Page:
May 2017

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« CanadianEMR Star Ratings will replace 'EMR User Experiences' | Main | Variations in Clinical Adoption of IT Amongst Physician Specialties »

Comments

Michelle Greiver

As one of the participants, I echo your comments.

To me, being a peer leader (I would prefer Early EMR Adopter) means having done it, and worked out some of the inevitable bugs. We can help our colleagues.

Good characteristics are being approachable, not using jargon, being a good listener, being able to help your colleagues figure out solutions that work for them. It can be very challenging to start EMR, and it does help to talk to someone who has done it, who is (reasonably) happy with it, and who will listen to you and help.

I think that this is what they were looking for, and I saw that in evidence when talking to others at that meeting.

The problem will be how to use us effectively without burning us out; there are not a lot per province.

Michelle

Roger Hamilton

I work in Nova Scotia and part of the ‘rollout’ of the EMR is based on peer support. Each clinic has designated peer support people. I think some characteristics include being available informally (quick questions) and formally ( prebooked group reviews). I think peers should try to be application neutral in the selection stage. It is important for peer supporters to reflect some of the regional issues that will arise (requisitions, DI and LAB issues) contrasted with vendor ideas.. I have found some users find the financial ‘risk’ of EMR a challenge and others attracted to clinical outcomes. Being able to recognize those user traits is important to help with successful EMR launch. It is hard but necessary not to be a ‘super user’ when supporting peers. For good peer support, facilitating change when the user is comfortable works well for our group.

Eric Paradis

As one of the participant too, I have some comments.

I think that a peer leader is someone that had experience with EMR. Had worked with at least one or more companies, and had developed different strategies for adoption with his collegues.

Can show direct benefits for particular medical practices. Must be very concrete and simple, not a techie guy. He can demonstrate and adapt different strategies for different practices. He must listen and propose step by step progression that is adaptative.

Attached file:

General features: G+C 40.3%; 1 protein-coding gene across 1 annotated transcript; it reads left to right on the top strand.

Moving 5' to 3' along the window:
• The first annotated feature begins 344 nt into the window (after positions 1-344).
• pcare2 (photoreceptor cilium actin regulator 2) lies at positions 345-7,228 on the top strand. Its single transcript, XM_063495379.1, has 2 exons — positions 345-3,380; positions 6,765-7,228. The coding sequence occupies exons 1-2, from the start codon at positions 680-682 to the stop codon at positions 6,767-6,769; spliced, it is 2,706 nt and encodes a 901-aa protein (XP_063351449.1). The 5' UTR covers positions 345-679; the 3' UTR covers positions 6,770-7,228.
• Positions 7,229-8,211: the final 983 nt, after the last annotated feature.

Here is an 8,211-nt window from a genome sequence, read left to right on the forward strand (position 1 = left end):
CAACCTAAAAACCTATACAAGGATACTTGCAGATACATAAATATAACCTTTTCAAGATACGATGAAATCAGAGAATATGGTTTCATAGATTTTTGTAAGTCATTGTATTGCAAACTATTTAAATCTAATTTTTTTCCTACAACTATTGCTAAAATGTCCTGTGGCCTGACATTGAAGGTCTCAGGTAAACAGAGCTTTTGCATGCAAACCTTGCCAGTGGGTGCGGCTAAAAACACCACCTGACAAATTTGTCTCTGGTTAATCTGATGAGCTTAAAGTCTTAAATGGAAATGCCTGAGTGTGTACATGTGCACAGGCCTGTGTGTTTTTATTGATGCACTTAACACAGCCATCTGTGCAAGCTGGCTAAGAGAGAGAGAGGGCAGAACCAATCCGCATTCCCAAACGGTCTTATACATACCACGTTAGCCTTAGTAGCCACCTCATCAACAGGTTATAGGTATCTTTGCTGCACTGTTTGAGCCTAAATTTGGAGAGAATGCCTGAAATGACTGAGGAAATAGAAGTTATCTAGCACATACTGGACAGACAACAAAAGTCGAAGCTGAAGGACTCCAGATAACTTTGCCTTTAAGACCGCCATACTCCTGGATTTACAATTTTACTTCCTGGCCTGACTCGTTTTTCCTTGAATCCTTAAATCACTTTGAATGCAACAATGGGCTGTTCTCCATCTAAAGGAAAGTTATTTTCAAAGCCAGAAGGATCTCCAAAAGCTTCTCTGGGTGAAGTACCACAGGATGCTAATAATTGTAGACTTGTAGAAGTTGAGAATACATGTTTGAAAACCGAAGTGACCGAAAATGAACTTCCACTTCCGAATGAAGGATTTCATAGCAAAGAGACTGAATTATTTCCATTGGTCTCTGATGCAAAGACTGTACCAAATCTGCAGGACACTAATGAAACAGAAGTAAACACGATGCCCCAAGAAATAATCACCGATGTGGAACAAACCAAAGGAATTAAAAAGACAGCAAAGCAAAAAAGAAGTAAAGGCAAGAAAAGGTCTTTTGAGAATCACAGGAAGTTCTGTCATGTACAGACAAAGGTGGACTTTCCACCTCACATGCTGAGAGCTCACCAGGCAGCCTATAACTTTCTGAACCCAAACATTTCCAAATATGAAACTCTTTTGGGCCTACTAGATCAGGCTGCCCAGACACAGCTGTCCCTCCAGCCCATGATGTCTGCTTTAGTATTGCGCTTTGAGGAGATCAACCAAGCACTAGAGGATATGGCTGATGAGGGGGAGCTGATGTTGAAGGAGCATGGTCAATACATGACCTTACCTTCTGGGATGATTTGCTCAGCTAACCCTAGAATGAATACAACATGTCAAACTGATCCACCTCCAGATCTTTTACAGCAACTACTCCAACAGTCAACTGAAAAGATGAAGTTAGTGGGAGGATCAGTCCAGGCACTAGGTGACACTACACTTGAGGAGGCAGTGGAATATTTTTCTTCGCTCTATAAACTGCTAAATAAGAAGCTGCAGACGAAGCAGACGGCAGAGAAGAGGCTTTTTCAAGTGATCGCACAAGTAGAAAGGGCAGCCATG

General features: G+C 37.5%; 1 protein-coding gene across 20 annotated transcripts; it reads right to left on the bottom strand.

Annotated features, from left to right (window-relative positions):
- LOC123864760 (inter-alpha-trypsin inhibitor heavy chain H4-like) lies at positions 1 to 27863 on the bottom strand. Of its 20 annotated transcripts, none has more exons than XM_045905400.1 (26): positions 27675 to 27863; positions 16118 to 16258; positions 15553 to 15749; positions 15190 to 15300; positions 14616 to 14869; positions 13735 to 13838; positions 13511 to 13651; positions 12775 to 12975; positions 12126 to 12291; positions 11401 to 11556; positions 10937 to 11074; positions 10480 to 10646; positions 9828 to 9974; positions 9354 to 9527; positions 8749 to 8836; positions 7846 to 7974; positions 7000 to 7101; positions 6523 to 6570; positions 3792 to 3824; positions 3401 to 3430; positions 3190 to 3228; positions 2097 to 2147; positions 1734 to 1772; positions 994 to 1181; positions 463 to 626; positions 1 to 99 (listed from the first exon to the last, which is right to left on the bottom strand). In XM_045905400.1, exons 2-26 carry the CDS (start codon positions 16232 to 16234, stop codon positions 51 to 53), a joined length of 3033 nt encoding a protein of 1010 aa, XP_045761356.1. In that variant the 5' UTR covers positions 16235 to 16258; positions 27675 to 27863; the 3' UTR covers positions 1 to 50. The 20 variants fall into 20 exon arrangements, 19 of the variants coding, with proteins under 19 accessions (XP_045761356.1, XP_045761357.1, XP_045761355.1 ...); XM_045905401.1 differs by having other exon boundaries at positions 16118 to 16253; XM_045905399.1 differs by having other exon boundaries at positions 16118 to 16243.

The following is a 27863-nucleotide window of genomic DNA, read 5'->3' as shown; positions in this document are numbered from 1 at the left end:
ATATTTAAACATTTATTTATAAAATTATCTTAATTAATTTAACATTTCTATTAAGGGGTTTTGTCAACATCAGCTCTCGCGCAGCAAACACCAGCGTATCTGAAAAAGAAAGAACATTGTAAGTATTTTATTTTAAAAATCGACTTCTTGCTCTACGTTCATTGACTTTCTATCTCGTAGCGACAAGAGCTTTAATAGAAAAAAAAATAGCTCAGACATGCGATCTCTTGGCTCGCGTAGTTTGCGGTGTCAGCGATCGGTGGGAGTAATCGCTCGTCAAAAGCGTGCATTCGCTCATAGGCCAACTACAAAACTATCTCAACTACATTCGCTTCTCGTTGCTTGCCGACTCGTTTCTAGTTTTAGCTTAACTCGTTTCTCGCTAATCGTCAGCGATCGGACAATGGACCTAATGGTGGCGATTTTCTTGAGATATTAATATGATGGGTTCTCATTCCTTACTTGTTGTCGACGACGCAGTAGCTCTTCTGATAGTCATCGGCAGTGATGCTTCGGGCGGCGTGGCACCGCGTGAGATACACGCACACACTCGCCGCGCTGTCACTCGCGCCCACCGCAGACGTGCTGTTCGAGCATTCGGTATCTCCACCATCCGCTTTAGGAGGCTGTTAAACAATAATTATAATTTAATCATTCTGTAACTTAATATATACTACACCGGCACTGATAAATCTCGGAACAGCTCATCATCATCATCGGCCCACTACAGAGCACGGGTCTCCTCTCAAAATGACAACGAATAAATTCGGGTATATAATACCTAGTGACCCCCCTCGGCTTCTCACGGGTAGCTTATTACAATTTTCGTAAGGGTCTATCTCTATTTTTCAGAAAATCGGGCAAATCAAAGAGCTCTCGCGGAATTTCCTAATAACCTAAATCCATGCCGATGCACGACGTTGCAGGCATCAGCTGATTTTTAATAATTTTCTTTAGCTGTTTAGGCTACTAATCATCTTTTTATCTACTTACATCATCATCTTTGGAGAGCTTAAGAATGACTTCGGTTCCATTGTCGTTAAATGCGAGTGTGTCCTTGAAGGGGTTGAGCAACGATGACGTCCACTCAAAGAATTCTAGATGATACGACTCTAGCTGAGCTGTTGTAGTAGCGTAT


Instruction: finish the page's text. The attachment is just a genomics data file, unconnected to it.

He had to be a reference for his collegues, in terms of experience and leadership.

A big contract...

Éric Paradis MD
Québec

Terry Chang MD

I speak on behalf of a large majority of physicians (age 45 - 60)that recognize the benefit of EMR's and are planning to take the plunge, hopefully in the near future (6 - 24 months). I also have been participating in Dr. Alan Brookstone's initiatives in the Vancouver Coastal Health Authority to nurture and raise up leaders or champions of ehealth that will help faciltiate the widespread uptake of the EMR in our region. Clearly the early adopters are a smaller and elite group who usually have the aptitude, skills and/or training needed to implement a technological infrastructure of this magnitude. But I also know that the average physician does not have that expertise and will need to be brought along with adequate backup, training/education and reassurance. The peer leaders will need to understand the considerable gap in knowledge between the early and later adopters so that the newbies are not overwhelmed or "talked down to". One bad experience can really damage or subvert the momentum we are starting to build.

Allan Horii

One of the challenges facing peer leaders will be dealing with the complaints and criticisms from frustrated and disgruntled physicians when the inevitable "hiccups" occur during EMR implementation. Physician leaders must accept that their position makes them a natural lightning rod for anger if the transition to electronic records is not a relatively smooth one, and would be well-advised to develop a "thick skin" early on.

A. J. Kirshen

I wasn't at the September meeting - didn't know about it and, if I did, wouldn't have gone. There is little yet another meeting will do to help develop the field to where it needs to have been 10 years ago and which, I anticipate, it will be 10 years hence.

I applaud the creation of a rating system but, again, fear 'quis custodiat ipsos custodes' will diminish its usefulness.

EHR is truly in its infancy, folks. A long way before we get to helping users implement it we need to get to where the technology is supposed to be.

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